Land of Hayracks

Ziherle’s toplar from Slepšek

Ziherle's toplar from Slepšek

Ziherle’s toplar from Slepšek

The Ziherle homestead was locally known as “at Peters’”, because all of the ancestors generations back were named Peter. It’s a large farm with some 15 ha of land and forest.

The wood for the kozolec (hayrack) from 1923 was brought to the location by the farmer’s daughter. The interviewee explains: “The father wasn’t at home when it was being set up. My Aunt, she brought the wood from the forest. I know, ‘cause the neighbours told me, it was because she was tall and strong and drove the horses like a master.” The toplar (double hayrack) boasts three pairs of “štanti” . The pillars are made of oak, the floors and steps are made of beech, and the rest is spruce wood. Aside from replacing the spruce wood doors and “rante” (cross members), no major reconstruction work was done on the kozolec.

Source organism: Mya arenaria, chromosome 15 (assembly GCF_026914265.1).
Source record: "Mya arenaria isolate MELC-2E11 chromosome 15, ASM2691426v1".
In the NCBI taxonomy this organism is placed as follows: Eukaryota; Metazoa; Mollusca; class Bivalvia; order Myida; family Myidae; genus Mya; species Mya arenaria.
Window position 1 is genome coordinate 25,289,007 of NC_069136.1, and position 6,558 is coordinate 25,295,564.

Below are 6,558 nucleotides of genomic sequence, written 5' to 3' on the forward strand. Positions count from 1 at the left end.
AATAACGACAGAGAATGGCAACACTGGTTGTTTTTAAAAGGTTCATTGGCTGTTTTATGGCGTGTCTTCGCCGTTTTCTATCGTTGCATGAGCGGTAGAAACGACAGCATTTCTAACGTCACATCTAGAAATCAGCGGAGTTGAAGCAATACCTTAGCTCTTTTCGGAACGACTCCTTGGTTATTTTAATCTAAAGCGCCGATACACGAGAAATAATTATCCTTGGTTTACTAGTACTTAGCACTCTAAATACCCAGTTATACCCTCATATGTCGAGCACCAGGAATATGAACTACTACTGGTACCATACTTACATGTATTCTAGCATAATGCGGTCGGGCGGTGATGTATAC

The farm produced most all types of grain – barley at first, and later oats for the horses because the family worked as horse and cart drivers, with the recent addition of spelt. Ziherle’s toplar was also used for drying sheaves of wheat, buckwheat, and millet.

Agricultural machinery, sleds, and wagons were stored under the kozolec. It was insured against fires, though it was never struck by lightning. One of the customs was the hanging of evergreen garlands which were part of the Palm Sunday bundles on all of the buildings and structures on the homestead as protection against fire and lightning.

Sleeping on the kozolec was forbidden by the master, though when he did allow it, “he always checked if the person had cigarettes or matches on them”. Many festivities took place under Ziherle’s kozolec and sometimes “pušlšank”, occasional inn where the locals served homemade food and drink, was opened in it.

On and around the kozolec was a children’s paradise. They could play hide and seek, roll around in the hay, play traditional games, hang swings, and make balls and other toys.

Ziherle’s toplar is 7.4 m wide, 16.8 m long, and 8.2 m tall.